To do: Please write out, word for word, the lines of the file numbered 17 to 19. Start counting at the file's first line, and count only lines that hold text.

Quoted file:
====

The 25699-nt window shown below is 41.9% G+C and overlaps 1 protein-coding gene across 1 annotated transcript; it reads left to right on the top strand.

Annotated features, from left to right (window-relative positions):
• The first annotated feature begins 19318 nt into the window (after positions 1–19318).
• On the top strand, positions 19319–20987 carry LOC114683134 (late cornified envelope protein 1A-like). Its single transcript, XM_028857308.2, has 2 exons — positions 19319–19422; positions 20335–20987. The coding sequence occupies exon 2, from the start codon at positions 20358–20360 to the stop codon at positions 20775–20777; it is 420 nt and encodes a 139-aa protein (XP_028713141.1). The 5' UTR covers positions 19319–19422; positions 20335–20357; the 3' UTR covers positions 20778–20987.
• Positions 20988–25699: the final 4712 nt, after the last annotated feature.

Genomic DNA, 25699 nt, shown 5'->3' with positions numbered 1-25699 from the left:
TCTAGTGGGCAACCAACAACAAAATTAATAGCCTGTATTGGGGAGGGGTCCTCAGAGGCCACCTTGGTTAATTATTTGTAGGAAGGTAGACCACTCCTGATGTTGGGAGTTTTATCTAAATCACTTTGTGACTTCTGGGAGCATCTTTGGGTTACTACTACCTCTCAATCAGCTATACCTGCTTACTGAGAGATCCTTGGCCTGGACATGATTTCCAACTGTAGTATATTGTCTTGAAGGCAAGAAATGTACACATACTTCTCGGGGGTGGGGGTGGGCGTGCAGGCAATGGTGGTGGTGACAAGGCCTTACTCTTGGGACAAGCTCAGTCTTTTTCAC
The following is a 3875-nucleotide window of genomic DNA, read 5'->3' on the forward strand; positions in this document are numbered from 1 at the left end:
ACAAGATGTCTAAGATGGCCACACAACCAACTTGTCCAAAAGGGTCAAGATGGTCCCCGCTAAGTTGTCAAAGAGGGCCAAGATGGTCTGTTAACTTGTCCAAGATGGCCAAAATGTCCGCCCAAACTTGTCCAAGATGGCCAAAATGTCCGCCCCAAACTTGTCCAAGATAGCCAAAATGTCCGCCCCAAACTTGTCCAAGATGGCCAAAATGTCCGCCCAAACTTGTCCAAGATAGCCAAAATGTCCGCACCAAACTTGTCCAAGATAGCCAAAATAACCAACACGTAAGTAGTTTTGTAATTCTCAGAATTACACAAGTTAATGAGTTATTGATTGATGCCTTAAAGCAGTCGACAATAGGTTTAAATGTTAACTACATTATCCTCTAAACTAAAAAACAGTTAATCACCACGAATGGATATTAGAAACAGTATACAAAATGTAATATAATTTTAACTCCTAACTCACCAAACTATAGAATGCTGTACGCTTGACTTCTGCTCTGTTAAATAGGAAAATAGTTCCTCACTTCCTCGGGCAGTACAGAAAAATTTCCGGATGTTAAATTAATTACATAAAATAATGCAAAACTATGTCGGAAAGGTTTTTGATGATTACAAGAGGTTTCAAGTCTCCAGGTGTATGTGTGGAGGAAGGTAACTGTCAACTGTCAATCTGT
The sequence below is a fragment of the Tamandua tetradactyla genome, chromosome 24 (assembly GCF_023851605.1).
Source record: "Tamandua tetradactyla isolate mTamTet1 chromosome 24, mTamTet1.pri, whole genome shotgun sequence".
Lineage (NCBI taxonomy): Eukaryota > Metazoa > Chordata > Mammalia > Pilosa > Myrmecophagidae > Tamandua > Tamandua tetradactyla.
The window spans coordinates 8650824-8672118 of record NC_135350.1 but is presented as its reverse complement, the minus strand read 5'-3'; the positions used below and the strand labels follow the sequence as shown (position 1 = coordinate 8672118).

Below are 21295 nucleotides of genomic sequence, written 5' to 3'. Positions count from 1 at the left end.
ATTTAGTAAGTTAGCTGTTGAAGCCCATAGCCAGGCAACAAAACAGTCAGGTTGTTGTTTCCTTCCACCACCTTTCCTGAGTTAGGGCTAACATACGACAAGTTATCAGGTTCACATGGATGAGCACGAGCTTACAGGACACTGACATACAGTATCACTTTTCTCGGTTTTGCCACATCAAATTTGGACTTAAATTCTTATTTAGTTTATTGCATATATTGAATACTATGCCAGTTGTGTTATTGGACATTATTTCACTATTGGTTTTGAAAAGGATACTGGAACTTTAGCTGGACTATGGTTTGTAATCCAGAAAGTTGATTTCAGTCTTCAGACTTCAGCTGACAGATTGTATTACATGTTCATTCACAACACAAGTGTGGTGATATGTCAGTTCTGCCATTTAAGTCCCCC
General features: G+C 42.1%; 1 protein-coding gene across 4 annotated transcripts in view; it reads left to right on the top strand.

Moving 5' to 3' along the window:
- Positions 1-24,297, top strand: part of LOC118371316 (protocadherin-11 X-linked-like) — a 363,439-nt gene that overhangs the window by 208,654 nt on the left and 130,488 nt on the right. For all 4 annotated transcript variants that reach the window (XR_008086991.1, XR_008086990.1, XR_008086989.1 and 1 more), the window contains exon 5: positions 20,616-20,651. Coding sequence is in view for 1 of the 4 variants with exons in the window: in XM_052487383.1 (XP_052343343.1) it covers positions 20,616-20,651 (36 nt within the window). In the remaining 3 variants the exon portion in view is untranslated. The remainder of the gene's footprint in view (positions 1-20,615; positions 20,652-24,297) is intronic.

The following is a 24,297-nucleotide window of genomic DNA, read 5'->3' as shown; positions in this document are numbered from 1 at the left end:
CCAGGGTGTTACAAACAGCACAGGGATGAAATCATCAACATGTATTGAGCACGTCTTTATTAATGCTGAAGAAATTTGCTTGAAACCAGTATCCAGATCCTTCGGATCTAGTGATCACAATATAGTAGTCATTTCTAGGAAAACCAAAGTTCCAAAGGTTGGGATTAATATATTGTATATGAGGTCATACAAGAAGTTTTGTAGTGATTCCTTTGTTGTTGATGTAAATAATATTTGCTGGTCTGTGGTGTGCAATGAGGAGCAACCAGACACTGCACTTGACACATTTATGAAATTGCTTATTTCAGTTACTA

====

Moving 5' to 3' along the window:
- Positions 1-24,297, top strand: part of LOC118371316 (protocadherin-11 X-linked-like) — a 363,439-nt gene that overhangs the window by 208,654 nt on the left and 130,488 nt on the right. For all 4 annotated transcript variants that reach the window (XR_008086991.1, XR_008086990.1, XR_008086989.1 and 1 more), the window contains exon 5: positions 20,616-20,651. Coding sequence is in view for 1 of the 4 variants with exons in the window: in XM_052487383.1 (XP_052343343.1) it covers positions 20,616-20,651 (36 nt within the window). In the remaining 3 variants the exon portion in view is untranslated. The remainder of the gene's footprint in view (positions 1-20,615; positions 20,652-24,297) is intronic.

The following is a 24,297-nucleotide window of genomic DNA, read 5'->3' as shown; positions in this document are numbered from 1 at the left end: